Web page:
3 3.2 Polynomial Rings 19 From Definition 2.1 of algebraic, polynomials become algebraic once (3.1) is equated to 0. The fundamental problem of algebra can thus be stated as the solution of equations of form (3.1) equated to Polynomial Rings In Sect. 2.3 of Chap. 2, the theory of rings was introduced with respect to numbers. Apart from the number rings, polynomials are objects that also satisfy ring axioms leading to polynomial rings upon which operations addition and multiplication are implemented Polynomial Objects as Rings Polynomial rings are defined as Definition 3.3 (Polynomial ring). Consider a ring R say of real numbers R. Given a variable x / R, a univariate polynomial f(x) is formed (see Definition 3.2 on p. 18) by assigning coefficients a i R to the variable and obtaining summation over finite number of distinct integers. Thus f(x) = c α x α, c α R, α 0 α is said to be a univariate polynomial over R. If two polynomials are given such that f 1 (x) = c i x i and f 2 (x) = d j x j, then two binary i j operations addition and multiplication can be defined on these polynomials such that: (a) Addition: f 1 (x) + f 2 (x) = e k x k, e k = c k + d k, e k R k (b) Multiplication: f 1 (x).f 2 (x) = g k x k, g k = c i d j, g k R. k i+j=k A collection of polynomials with these additive and multiplicative rules form a commutative ring with zero element and identity 1. A univariate polynomial f(x) obtained by assigning elements c i belonging to the ring R to the variable x is called a polynomial ring and is expressed as f(x) = R[x]. In general the entire collection of all polynomials in x 1,...,x n, with coefficients in the field k that satisfy the definition of a ring above are called a polynomial rings. Designated P, polynomial rings are represented by n unknown variables x i over k expressed as P := k [x 1,..., x n ]. Its elements are polynomials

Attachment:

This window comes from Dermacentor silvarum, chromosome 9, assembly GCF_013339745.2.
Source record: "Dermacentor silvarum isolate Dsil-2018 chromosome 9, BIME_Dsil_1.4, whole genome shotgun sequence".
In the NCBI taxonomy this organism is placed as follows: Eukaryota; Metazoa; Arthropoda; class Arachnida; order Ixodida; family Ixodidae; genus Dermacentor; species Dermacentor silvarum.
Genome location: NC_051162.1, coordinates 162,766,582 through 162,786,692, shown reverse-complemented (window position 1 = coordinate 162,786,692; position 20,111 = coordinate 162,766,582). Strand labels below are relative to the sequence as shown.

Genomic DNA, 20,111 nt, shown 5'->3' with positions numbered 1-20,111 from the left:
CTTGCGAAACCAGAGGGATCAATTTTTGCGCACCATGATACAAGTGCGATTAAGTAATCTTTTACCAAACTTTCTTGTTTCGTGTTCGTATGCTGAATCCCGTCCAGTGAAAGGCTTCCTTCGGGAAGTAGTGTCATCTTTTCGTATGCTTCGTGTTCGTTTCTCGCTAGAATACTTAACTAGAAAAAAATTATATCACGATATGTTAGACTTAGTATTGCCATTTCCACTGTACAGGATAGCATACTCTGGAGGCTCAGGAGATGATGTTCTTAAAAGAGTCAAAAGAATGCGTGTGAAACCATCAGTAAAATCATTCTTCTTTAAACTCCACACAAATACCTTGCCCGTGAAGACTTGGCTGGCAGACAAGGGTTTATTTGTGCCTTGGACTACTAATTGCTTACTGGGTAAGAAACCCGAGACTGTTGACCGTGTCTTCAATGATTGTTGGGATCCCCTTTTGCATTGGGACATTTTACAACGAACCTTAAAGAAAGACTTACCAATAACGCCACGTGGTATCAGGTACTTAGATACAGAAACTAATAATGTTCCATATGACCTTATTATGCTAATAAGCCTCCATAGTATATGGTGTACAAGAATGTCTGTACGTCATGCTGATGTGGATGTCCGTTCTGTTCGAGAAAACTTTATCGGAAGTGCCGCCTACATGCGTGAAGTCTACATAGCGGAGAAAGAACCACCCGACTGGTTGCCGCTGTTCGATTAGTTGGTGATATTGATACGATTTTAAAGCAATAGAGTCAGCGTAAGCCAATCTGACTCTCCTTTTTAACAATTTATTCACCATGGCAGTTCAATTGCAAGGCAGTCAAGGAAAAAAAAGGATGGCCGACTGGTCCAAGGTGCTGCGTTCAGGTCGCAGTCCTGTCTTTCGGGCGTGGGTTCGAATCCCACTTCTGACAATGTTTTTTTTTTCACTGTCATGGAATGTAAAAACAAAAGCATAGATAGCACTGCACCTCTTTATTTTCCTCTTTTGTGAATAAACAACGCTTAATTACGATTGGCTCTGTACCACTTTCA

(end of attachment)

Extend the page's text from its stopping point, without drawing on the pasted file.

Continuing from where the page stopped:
4 20 3 Basics of Polynomial Theory known as univariate when n = 1 and multivariate otherwise. The distinction between a polynomial ring and a polynomial is that the latter is the sum of a finite set of monomials (see e.g., Definition 3.1 on p. 17) and is an element of the former. Example 3.4. Equations x a 12x 1 x 2 + x a o = 0 x b 23x 2 x 3 + x b o = 0 x c 31x 3 x 1 + x c o = 0 of Example 3.1 are said to be polynomials in three variables [x 1, x 2, x 3 ] forming elements of the polynomial ring P over the field of real numbers R expressed as P := R [x 1, x 2, x 3 ]. Polynomials that we use in solving unknown parameters in various problems, as we shall see later, form elements of polynomial rings. Polynomial rings provide means and tools upon which to manipulate the polynomial equations. They can either be added, subtracted, multiplied or divided. These operations on polynomial rings form the basis of solving systems of equations algebraically as will be made clear in the chapters ahead. Next, we state the theorem that enables the solution of nonlinear systems of equations in geodesy and geoinformatics. Theorem 3.1. Given n algebraic (polynomial) observational equations, where n is the dimension of the observation space Y of order l in m unknown variables, and m is the dimension of the parameter space X, the application of least squares solution (LESS) to the algebraic observation equations gives (2l 1) as the order of the set of nonlinear algebraic normal equations. There exists m normal equations of the polynomial order (2l 1) to be solved. Proof. Given nonlinear algebraic equations f i k{ξ 1,..., ξ m } expressed as f 1 k{ξ 1,..., ξ m } f 2 k{ξ 1,..., ξ m }. (3.2).. f n k{ξ 1,..., ξ m }, with the order considered as l, we write the objective function to be minimized as